## File: plot_f_test_vs_mi.py

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scikit-learn 0.18-5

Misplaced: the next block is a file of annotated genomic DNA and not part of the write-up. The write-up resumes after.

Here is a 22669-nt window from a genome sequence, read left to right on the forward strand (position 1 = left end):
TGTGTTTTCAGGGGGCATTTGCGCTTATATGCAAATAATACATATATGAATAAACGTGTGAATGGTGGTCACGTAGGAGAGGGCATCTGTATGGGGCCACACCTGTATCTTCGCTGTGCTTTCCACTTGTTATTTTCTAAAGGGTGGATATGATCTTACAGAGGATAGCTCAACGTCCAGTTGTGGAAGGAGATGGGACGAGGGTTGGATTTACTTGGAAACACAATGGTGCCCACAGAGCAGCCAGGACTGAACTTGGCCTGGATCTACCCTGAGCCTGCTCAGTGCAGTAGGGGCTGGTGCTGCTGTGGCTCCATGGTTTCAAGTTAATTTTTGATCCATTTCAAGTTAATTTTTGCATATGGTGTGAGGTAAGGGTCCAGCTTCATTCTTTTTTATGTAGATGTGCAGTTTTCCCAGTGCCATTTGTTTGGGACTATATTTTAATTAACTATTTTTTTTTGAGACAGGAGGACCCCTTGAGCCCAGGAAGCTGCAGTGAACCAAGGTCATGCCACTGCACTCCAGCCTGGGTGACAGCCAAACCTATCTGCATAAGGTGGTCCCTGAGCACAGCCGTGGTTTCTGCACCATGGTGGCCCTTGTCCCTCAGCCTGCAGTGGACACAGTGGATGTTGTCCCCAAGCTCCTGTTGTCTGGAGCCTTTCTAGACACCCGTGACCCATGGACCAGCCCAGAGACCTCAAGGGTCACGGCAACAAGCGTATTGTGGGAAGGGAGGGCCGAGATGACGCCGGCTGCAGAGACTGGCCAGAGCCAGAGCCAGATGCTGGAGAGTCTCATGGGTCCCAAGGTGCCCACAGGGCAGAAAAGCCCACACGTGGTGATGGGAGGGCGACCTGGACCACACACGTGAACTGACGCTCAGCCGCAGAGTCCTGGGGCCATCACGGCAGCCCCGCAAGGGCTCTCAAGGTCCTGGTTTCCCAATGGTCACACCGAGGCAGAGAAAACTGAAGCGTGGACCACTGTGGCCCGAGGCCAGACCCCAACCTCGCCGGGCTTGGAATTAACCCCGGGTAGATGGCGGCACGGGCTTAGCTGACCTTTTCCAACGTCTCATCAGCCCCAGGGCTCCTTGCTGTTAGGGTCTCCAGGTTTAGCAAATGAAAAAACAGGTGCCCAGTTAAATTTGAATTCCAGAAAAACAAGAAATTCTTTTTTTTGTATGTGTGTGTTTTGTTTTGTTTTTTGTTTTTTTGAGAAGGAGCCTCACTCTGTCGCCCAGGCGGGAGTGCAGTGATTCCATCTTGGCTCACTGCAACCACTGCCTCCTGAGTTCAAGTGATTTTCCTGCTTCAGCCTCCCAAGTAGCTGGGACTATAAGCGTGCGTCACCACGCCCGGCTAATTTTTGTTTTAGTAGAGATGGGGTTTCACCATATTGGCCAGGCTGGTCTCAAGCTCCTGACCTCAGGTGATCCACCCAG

`12345678910111213141516171819202122232425262728293031323334353637383940414243444546474849` ``````""" =========================================== Comparison of F-test and mutual information =========================================== This example illustrates the differences between univariate F-test statistics and mutual information. We consider 3 features x_1, x_2, x_3 distributed uniformly over [0, 1], the target depends on them as follows: y = x_1 + sin(6 * pi * x_2) + 0.1 * N(0, 1), that is the third features is completely irrelevant. The code below plots the dependency of y against individual x_i and normalized values of univariate F-tests statistics and mutual information. As F-test captures only linear dependency, it rates x_1 as the most discriminative feature. On the other hand, mutual information can capture any kind of dependency between variables and it rates x_2 as the most discriminative feature, which probably agrees better with our intuitive perception for this example. Both methods correctly marks x_3 as irrelevant. """ print(__doc__) import numpy as np import matplotlib.pyplot as plt from sklearn.feature_selection import f_regression, mutual_info_regression np.random.seed(0) X = np.random.rand(1000, 3) y = X[:, 0] + np.sin(6 * np.pi * X[:, 1]) + 0.1 * np.random.randn(1000) f_test, _ = f_regression(X, y) f_test /= np.max(f_test) mi = mutual_info_regression(X, y) mi /= np.max(mi) plt.figure(figsize=(15, 5)) for i in range(3): plt.subplot(1, 3, i + 1) plt.scatter(X[:, i], y) plt.xlabel("\$x_{}\$".format(i + 1), fontsize=14) if i == 0: plt.ylabel("\$y\$", fontsize=14) plt.title("F-test={:.2f}, MI={:.2f}".format(f_test[i], mi[i]), fontsize=16) plt.show() ``````